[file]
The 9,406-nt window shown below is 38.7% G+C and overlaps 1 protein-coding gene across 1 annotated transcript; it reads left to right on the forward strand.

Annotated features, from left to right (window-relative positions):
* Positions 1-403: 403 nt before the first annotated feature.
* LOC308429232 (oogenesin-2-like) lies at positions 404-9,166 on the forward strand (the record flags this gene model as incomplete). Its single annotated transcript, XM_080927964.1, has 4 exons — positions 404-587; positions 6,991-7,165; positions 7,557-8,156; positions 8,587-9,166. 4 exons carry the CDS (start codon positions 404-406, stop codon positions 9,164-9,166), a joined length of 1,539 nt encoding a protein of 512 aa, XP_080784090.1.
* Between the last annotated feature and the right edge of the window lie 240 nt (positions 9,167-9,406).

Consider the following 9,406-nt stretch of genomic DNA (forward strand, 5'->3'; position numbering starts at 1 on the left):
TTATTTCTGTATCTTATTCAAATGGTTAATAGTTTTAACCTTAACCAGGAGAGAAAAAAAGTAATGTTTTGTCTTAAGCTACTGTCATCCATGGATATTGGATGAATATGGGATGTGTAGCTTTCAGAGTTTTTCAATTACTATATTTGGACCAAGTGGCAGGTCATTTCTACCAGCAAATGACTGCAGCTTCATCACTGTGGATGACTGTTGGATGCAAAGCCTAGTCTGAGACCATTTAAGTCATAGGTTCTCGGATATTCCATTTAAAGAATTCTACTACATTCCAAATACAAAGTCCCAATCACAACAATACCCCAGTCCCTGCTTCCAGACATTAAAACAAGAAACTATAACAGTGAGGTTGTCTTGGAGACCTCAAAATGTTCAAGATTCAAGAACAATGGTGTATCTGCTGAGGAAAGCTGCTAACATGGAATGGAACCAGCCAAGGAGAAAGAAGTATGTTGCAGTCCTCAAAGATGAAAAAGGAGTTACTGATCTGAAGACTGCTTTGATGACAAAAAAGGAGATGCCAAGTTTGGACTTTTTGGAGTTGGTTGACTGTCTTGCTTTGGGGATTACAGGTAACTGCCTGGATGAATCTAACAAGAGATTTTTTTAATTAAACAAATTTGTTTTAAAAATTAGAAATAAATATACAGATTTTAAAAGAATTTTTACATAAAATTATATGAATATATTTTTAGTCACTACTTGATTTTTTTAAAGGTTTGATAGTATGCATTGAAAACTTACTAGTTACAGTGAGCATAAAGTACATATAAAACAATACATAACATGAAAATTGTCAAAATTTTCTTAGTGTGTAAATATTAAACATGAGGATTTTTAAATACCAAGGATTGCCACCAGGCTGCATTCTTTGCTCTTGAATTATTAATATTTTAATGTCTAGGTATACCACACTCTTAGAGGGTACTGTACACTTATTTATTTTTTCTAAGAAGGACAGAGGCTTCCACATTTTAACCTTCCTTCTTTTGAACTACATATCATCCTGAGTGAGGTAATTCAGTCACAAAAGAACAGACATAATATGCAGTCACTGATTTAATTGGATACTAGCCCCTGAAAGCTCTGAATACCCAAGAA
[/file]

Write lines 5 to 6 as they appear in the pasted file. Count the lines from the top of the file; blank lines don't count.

* Between the last annotated feature and the right edge of the window lie 240 nt (positions 9,167-9,406).

Consider the following 9,406-nt stretch of genomic DNA (forward strand, 5'->3'; position numbering starts at 1 on the left):